Section 527 of the Code of Civil Procedure provides, among other things, that "In case a temporary restraining order shall be granted without notice . . . the matter shall be made returnable on an order requiring cause to be shown why the injunction should not be granted on the earliest day that the business of the court will admit of but not later than ten days from the date of such order. When the matter first comes up for hearing the party who obtained a temporary restraining order must be ready to proceed, and must have served upon the opposite party at least two days prior to such hearing a copy of the complaint and of all the affidavits to be used in such application, and a copy of his points and authorities in support of such application. If he be not ready, or if he shall fail to serve a copy of his complaint, affidavits and points and authorities as herein required, the court shall dissolve the temporary retraining order. The defendant, however, shall be entitled as of course to one continuance for a reasonable period if he desire it to enable him to meet the application for the temporary injunction. The defendant may in response to such order to show cause present affidavits relating to the granting of the preliminary injunction, and if such affidavits are served on the applicant at least two days prior to the hearing the applicant shall not be entitled to any continuance on account thereof. On the day on which such order is made returnable such hearing shall take precedence of all other matters on the calendar of said day except older matters of the same character and matters to which special precedence may be given by law."

It is not directly averred in the petition that older matters of the same character or matters to which special precedence was given by law were not upon the calendar for hearing at the hour the order to show cause was made returnable. A copy of the calendar is attached thereto, from which it appears that no matters having precedence were set for hearing at that hour, although it does appear that other orders to show cause were set down for hearing at a later hour on the same day. In the course of the proceedings the court stated that there were two earlier orders to show cause on the calendar for that day, but the order of continuance was not made for that reason. [2] If there were sufficient legal grounds for the order the fact that the court acted upon insufficient or erroneous reasons would not affect its validity ( Kauffman v. Maier, 94 Cal. 269 [29 P. 481, 18 L.R.A. 124]; Gordon v. Roberts, 162 Cal. 506 [ 123 P. 288]); nor would the court be permitted by an arbitrary or erroneous order to deprive itself of jurisdiction. In such a case mandamus would lie to compel the exercise of jurisdiction ( Golden Gate Tile Co. v. Superior Court, 159 Cal. 474 [ 114 P. 978]; Steineck v. Coleman, 72 Cal.App. 244 [ 236 P. 962]).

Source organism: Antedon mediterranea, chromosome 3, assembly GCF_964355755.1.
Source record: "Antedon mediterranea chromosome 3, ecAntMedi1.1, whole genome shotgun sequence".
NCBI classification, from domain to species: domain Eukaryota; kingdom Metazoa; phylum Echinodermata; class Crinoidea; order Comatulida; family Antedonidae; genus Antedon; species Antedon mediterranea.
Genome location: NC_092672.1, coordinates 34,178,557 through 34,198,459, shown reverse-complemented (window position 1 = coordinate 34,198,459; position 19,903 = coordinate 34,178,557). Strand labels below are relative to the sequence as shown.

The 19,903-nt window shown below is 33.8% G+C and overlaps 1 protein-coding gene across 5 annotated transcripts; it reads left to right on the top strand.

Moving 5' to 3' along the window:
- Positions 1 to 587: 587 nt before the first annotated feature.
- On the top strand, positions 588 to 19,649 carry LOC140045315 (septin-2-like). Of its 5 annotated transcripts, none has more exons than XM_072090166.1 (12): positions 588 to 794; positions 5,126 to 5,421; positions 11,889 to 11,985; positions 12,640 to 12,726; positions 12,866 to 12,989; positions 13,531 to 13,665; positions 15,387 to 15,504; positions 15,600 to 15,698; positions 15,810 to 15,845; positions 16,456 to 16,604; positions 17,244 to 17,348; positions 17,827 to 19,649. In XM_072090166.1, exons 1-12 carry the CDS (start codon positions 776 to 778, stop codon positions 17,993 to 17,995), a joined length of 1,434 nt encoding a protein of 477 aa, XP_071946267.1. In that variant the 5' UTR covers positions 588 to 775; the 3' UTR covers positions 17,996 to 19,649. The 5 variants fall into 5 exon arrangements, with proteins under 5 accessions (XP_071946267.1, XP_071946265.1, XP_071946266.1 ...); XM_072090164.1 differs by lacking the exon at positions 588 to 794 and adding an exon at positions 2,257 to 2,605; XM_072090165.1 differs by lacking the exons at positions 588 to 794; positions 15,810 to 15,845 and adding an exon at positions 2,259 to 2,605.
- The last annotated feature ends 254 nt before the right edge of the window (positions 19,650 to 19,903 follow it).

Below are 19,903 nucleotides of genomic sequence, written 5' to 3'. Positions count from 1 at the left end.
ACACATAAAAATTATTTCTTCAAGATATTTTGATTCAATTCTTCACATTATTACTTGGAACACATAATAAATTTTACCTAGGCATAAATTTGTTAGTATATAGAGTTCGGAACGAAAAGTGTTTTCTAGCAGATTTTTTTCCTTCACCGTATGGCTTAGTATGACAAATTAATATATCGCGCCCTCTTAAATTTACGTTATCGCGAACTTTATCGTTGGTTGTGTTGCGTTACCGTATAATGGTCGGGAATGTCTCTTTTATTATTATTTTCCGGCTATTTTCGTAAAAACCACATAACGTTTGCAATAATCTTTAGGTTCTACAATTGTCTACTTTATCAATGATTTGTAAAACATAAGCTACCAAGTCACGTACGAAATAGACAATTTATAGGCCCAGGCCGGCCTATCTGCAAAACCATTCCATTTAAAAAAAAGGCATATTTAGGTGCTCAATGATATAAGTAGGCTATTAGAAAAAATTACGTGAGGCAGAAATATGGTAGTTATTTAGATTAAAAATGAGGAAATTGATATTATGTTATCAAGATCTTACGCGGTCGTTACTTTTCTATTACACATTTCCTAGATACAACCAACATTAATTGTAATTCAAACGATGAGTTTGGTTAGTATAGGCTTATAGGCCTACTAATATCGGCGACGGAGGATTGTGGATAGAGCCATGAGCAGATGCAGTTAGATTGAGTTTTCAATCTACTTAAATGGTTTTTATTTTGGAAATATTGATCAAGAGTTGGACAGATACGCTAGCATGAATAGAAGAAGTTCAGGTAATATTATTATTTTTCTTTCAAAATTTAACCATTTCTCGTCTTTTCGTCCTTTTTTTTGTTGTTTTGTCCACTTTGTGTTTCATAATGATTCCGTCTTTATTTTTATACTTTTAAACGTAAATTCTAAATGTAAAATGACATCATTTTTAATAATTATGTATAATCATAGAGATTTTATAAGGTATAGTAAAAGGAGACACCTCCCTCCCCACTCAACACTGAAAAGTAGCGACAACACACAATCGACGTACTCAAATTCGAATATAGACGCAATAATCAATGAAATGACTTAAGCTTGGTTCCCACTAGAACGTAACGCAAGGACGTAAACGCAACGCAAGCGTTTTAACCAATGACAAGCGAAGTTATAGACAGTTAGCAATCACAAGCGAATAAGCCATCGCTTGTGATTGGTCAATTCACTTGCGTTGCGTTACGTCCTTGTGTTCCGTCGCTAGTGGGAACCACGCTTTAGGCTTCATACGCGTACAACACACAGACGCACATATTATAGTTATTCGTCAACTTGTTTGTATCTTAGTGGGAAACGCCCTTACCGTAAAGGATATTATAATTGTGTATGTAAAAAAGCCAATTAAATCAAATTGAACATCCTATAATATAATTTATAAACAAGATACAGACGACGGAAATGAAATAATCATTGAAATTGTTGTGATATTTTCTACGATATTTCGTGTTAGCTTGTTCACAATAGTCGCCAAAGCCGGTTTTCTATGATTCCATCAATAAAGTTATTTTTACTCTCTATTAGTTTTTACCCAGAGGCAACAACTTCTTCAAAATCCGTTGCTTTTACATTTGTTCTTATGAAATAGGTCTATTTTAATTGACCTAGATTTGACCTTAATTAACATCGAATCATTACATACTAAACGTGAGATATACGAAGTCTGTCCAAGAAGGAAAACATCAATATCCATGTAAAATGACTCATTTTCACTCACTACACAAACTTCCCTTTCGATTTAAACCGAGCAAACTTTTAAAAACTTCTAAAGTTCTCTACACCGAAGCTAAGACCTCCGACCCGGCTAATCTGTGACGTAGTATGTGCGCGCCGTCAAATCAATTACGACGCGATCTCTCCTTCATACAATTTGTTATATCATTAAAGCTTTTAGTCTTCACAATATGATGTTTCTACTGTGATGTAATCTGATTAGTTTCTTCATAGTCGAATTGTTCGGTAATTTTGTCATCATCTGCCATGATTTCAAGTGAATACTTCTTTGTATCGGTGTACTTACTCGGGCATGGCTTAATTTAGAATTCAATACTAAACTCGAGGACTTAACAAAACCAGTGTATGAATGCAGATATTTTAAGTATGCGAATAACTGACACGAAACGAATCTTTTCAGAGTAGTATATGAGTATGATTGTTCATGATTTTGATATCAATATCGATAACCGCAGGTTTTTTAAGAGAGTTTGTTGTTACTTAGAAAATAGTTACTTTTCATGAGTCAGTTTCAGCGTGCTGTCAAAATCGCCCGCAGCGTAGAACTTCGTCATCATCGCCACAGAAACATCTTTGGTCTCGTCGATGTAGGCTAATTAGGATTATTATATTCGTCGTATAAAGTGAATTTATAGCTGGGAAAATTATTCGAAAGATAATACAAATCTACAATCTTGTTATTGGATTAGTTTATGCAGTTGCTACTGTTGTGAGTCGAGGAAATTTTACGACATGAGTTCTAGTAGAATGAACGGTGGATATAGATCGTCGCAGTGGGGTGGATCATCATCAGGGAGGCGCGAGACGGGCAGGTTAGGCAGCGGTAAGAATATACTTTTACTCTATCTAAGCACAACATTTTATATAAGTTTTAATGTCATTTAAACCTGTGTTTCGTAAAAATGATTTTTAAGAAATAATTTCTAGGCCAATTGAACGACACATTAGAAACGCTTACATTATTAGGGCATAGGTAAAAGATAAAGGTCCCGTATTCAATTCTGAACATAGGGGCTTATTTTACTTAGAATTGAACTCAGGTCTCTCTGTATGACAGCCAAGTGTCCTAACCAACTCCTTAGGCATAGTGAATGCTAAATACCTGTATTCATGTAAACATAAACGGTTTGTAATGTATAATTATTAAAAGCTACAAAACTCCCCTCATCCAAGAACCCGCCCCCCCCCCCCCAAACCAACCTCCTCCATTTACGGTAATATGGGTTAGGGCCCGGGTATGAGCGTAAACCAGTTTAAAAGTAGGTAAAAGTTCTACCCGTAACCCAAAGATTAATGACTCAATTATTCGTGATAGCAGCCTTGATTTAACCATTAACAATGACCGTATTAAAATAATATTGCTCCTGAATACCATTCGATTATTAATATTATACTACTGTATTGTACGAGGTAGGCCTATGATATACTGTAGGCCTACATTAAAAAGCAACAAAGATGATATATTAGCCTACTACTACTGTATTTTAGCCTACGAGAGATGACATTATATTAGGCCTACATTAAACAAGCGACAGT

Petitioners cite several cases in support of their claim that the court by its refusal to act on the return day lost jurisdiction. In Kelsey v. Superior Court, 40 Cal.App. 229 [ 180 P. 662], it appeared that plaintiff's points and authorities were not served as provided by the code section, and that due to the illness of one of his attorneys he was unable to proceed, and a continuance was granted at his request. It was held in view of those facts that the court was without power to continue the matter, and by attempting to do so divested itself of jurisdiction to do other than to dissolve the restraining order.

In Smith v. Superior Court, 64 Cal.App. 722 [222 P. 857], the validity of an order continuing in force a restraining order theretofore issued depended upon the actual consent of an attorney for one of the parties. The appellate court found that contrary to the entry in the minutes of the trial court such consent had not been given, and that consequently the order was in excess of the court's jurisdiction.